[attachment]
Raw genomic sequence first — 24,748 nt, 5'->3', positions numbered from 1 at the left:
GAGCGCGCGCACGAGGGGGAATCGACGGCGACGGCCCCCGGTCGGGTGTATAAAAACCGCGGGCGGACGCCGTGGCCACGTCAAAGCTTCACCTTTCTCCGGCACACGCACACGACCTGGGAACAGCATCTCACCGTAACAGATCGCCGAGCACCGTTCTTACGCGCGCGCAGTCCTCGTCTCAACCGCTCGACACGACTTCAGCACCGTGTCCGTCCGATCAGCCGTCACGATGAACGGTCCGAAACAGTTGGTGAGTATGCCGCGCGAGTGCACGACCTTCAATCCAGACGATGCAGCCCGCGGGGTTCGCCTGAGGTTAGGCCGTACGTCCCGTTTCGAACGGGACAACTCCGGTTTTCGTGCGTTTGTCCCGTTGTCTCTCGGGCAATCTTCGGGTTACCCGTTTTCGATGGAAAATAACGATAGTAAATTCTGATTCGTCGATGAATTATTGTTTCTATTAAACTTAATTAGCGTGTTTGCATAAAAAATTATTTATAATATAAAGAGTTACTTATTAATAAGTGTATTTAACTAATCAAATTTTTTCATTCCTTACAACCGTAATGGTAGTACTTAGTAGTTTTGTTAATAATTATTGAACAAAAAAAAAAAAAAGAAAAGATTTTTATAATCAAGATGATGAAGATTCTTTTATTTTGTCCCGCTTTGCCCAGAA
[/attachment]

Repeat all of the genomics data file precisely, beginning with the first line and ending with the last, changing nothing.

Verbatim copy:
Raw genomic sequence first — 24,748 nt, 5'->3', positions numbered from 1 at the left:
GAGCGCGCGCACGAGGGGGAATCGACGGCGACGGCCCCCGGTCGGGTGTATAAAAACCGCGGGCGGACGCCGTGGCCACGTCAAAGCTTCACCTTTCTCCGGCACACGCACACGACCTGGGAACAGCATCTCACCGTAACAGATCGCCGAGCACCGTTCTTACGCGCGCGCAGTCCTCGTCTCAACCGCTCGACACGACTTCAGCACCGTGTCCGTCCGATCAGCCGTCACGATGAACGGTCCGAAACAGTTGGTGAGTATGCCGCGCGAGTGCACGACCTTCAATCCAGACGATGCAGCCCGCGGGGTTCGCCTGAGGTTAGGCCGTACGTCCCGTTTCGAACGGGACAACTCCGGTTTTCGTGCGTTTGTCCCGTTGTCTCTCGGGCAATCTTCGGGTTACCCGTTTTCGATGGAAAATAACGATAGTAAATTCTGATTCGTCGATGAATTATTGTTTCTATTAAACTTAATTAGCGTGTTTGCATAAAAAATTATTTATAATATAAAGAGTTACTTATTAATAAGTGTATTTAACTAATCAAATTTTTTCATTCCTTACAACCGTAATGGTAGTACTTAGTAGTTTTGTTAATAATTATTGAACAAAAAAAAAAAAAAGAAAAGATTTTTATAATCAAGATGATGAAGATTCTTTTATTTTGTCCCGCTTTGCCCAGAA